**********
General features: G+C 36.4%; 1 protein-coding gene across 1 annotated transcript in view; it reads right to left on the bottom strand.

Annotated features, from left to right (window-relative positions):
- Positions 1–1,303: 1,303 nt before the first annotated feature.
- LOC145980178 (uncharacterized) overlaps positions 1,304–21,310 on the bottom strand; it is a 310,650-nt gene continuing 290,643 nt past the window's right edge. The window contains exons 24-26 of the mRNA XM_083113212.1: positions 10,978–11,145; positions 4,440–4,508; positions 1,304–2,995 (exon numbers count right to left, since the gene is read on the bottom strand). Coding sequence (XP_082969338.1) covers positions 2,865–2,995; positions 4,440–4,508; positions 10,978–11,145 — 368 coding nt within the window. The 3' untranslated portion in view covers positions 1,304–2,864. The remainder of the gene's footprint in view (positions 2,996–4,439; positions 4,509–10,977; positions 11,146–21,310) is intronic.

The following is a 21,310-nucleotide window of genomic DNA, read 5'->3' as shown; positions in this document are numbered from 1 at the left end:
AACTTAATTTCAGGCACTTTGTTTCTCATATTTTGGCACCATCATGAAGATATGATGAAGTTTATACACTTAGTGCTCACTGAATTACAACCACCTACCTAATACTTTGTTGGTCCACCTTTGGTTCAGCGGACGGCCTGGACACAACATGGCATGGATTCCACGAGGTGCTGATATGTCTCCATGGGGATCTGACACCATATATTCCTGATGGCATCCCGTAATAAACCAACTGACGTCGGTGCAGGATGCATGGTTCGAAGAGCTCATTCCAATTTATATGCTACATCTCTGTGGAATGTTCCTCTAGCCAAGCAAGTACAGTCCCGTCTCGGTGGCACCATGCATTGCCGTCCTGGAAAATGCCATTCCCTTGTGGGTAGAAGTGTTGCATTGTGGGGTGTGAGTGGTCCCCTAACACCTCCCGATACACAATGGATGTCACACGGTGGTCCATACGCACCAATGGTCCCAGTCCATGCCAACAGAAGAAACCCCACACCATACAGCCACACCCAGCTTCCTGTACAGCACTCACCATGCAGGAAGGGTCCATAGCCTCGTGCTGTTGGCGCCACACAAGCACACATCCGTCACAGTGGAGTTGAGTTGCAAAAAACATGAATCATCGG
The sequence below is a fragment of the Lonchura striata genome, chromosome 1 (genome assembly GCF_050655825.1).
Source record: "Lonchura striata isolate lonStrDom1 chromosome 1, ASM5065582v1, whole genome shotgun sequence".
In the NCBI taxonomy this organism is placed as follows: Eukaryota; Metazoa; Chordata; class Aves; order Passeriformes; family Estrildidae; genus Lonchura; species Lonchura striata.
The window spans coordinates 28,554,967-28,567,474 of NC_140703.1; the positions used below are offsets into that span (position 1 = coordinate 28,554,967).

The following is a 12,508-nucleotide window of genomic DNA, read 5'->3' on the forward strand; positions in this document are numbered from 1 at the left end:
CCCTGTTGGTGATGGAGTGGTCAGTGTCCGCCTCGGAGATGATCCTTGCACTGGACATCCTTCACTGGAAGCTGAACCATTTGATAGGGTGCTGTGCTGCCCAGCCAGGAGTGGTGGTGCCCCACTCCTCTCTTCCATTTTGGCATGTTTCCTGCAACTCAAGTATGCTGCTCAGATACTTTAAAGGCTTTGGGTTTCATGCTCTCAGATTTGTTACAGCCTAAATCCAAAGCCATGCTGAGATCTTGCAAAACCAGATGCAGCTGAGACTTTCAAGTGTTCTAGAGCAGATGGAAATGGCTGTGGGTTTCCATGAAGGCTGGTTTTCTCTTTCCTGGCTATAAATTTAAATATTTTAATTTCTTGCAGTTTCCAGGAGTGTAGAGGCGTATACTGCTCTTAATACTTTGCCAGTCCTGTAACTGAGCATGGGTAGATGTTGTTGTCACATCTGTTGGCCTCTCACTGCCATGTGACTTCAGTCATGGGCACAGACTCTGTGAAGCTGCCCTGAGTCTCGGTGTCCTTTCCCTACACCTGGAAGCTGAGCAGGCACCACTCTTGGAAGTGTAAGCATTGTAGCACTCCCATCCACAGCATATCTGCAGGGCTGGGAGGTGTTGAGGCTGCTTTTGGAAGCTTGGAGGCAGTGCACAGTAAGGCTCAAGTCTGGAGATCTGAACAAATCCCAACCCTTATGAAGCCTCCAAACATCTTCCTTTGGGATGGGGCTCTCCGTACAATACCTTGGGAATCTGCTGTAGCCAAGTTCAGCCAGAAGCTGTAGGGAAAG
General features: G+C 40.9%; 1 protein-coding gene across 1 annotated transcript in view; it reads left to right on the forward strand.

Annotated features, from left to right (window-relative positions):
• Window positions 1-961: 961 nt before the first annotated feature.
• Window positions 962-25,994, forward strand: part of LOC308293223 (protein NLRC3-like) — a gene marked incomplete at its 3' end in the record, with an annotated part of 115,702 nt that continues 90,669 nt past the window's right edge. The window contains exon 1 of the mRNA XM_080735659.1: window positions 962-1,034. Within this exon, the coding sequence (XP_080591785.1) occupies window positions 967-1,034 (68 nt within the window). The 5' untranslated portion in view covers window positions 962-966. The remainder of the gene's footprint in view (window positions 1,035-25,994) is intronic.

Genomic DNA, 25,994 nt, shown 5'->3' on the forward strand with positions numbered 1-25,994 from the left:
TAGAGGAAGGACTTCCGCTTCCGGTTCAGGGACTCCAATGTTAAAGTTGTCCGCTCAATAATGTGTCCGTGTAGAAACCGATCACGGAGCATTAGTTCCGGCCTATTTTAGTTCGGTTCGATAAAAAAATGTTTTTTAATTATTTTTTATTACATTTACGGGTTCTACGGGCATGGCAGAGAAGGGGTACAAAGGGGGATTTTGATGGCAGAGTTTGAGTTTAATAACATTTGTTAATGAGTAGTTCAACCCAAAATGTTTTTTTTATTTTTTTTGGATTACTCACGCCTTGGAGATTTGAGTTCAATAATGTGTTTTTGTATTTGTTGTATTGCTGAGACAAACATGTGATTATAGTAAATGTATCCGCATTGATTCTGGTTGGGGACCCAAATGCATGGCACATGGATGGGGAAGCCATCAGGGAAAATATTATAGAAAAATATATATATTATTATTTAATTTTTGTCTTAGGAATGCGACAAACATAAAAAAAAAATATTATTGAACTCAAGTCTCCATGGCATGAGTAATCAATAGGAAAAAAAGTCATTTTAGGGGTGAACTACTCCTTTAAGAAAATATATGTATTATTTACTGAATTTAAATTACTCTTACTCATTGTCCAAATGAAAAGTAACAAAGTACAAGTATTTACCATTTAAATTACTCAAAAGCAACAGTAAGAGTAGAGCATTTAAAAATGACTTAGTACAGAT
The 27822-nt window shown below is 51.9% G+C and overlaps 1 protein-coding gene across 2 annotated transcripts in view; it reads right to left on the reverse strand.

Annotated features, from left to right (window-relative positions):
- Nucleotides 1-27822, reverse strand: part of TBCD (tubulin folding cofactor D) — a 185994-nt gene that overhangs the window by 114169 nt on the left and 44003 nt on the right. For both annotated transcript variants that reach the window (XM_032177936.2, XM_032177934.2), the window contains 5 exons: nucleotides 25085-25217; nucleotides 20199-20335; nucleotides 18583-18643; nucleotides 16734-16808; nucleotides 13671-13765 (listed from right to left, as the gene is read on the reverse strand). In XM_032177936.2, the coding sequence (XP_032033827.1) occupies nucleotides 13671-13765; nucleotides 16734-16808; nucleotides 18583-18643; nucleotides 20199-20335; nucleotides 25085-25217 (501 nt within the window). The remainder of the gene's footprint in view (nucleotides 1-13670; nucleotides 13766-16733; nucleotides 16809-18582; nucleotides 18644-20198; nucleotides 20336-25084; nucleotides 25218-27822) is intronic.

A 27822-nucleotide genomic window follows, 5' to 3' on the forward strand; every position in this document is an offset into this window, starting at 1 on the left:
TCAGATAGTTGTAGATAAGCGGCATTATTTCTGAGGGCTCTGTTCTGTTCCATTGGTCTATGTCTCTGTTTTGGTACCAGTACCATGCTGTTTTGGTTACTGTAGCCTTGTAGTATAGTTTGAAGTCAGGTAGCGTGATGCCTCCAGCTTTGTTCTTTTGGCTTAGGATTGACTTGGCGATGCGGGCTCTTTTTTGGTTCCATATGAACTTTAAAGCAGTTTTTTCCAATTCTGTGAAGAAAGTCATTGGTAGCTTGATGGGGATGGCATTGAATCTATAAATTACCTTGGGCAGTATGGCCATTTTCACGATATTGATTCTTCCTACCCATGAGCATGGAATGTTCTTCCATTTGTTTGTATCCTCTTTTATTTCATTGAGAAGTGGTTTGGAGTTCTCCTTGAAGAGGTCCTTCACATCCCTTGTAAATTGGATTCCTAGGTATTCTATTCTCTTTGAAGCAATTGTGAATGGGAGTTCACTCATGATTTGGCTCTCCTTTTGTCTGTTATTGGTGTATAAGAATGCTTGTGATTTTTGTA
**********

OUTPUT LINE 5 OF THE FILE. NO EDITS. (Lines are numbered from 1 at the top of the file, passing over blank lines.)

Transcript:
The following is a 21,310-nucleotide window of genomic DNA, read 5'->3' as shown; positions in this document are numbered from 1 at the left end: